It was gonna be great! And for about the first 5 minutes, with those wide expansive shots of a futuristic city and the retro synth score, it was. Then the plot started and I wanted to be out of there faster than a Beatles fan skips over ‘Yellow Submarine.’

I searched the Internet for ‘Blade Runner overrated’ and found no significant results. What?

I took to Twitter and was quickly rewarded. I can always count on Lena Webb:

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But Twitter isn’t enough – there needs to exist a full-length article that breaks down the badness of this absurdly overrated movie. So, like the kind souls on Stack Overflow who add helpful things to the Internet for no reason other than pure altruism, I’m going to make the world wide web a better place with this:

6 Reasons You Don’t Actually Need To See Blade Runner

1. It is not Logan’s Run.
10 minutes into Blade Runner, I was already confused. What’s this crap about replicants? Isn’t this the movie where they kill everybody before they turn 30? Wait – is it the one about memory implants?
Answer: Neither. Because both of those movies (Logan’s Run and Total Recall) are about actual things, and Blade Runner is about nothing. Okay, fine, I guess it’s about ‘replicants’ but we only know what those are from a one-paragraph title crawl. Mostly it’s about nothing.

Here’s the thing with sci-fi movies: the sci-fi piece is usually just a backdrop. It’s a way to present a dark mirror of our current world, or make a statement on how society might progress in the future. When you take away the spaceships and tricorders, that’s usually the point. When all you have are noir-esque visuals, there’s nothing meaningful or memorable about the movie.

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Even if she’s pretty!

2. It will ruin your crush on Han Solo.

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If you’re a lady of a certain age, you probably developed a fondness for Harrison Ford via the likable scoundrel Han Solo. Well get ready for Blade Runner to kill your crush dead because Harrison Ford is GROSS in this movie. But, you ask, “It’s Harrison Ford, the lovable carpenter! How is that possible?” I know. It’s hard to believe. But he’s a bad, bad dude.

Why? Well….it’s because…

3. The character was written by Michael Scott.

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Remember that episode of The Office where they made a movie from Michael Scott’s terrible screenplay, Threat Level Midnight? And they had Jim play the part of the villain? And Instead of being a normal take-over-the-world type villain, they had him talking about weird dark shit like humping a corpse? The joke is that Michael Scott was too dense to know that necrophilia is, like, way over the line even for a villain. That’s how it is with Blade Runner. You can tell that the writers were going for a rough around the edges anti-hero. So… they had him smoke cigarettes…

…and drink….

And murder unarmed women in cold blood.

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No, Michael Scott. Just no.

This leads me to my next point:

4. It has a problem with protagonists. And women.
So, given that Harrison Ford is AWFUL in this movie, who is the protagonist? Is there even one?

Some background: The basic plot is that Harrison Ford is a detective brought out of retirement to catch some on-the-run replicants. The replicants are like android slave type things that look human. Okay. So we’re watching the detective go about his gritty investigating, until he catches one of the replicants- a half naked, unarmed prostitute — and shoots her in the back AS SHE IS RUNNING AWAY.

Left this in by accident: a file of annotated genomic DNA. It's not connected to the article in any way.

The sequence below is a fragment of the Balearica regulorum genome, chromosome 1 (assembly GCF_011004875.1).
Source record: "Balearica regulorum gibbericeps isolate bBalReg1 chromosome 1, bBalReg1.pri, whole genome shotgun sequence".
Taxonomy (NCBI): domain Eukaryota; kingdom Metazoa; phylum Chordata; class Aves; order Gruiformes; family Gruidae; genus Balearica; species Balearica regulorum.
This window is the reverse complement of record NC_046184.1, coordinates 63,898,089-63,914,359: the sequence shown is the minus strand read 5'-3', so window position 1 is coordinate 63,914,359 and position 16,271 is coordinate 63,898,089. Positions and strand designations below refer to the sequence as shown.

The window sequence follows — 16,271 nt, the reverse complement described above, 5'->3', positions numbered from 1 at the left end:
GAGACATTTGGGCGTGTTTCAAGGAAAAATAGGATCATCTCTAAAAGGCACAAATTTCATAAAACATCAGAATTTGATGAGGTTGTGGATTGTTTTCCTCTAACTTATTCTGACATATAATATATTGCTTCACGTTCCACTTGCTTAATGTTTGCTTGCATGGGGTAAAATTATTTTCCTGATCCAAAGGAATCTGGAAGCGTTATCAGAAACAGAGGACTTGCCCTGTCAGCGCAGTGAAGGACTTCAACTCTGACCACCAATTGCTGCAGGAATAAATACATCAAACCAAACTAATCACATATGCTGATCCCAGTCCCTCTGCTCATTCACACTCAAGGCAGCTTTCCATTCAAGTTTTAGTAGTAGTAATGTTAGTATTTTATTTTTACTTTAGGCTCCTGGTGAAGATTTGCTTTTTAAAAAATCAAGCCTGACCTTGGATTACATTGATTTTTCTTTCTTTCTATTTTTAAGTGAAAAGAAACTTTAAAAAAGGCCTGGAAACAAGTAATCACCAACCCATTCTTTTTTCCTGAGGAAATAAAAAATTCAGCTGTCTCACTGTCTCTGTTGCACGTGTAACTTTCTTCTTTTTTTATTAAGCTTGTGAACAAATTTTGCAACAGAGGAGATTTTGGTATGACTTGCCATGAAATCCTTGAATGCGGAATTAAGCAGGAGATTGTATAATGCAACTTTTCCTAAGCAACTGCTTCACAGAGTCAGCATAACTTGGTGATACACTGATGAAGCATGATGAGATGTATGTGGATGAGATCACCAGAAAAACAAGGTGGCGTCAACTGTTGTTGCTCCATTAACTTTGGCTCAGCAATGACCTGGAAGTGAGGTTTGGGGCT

This was the moment where I was 1000% sure the movie was going to completely shift: Ford would be revealed as the real villain and the innocent replicants would become our protagonists. A bait and switch — like how the dude in I am Legend was revealed to be the real bad guy at the end. So imagine my surprise when instead we stayed with Harrison Ford:

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Crackerjack prostitute murderer.

I can’t even begin to described how deeply fucked this movie is about women. At the top of the list of gross things is the skin-crawly combination of violence against women and naked dead body ogling. At the bottom is the personality-free “love interest” character. In the middle is the super rapey scene where Ford traps said love interest in his apartment and force-kisses her.
Seriously, guys. I know the outfits are cool. I know the cinematography is striking. And who doesn’t love 80s synthesizers? But – come now – this movie is totally the worst.

5.It is actually quite boring.
Look, I have a lot of patience for pacing. I like plenty of slow, arty shit. But this movie CRAWLS.

As evidence, the ‘enhance’ scene:

This scene is over 2 minutes long. And everyone in the audience can spot the stupid thing in the photo that he’s ‘enhancing’ in the first 30 seconds. Why does he have to say ‘enhance’ like 100 times? Is it purely to make this scene take as long as humanly  possible?

6. Underneath the glitz, it’s a bad Rutger Hauer movie.
In our post-film parking lot skull session, Mr. Max hit on the truth: Blade Runner is nothing but a dressed up Rutger Hauer movie. Hauer was in a whole bunch of garbage films throughout the 1980s, usually playing the same spooky bad guy in basically the same way. And this is no exception! He just does crazy eyes and hops around. And Daryl Hannah does gymnastics moves in a fight sequence. Does that sound like something that happens in an acclaimed sci-fi masterpiece? Or some straight to VHS trash?

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You know the answer.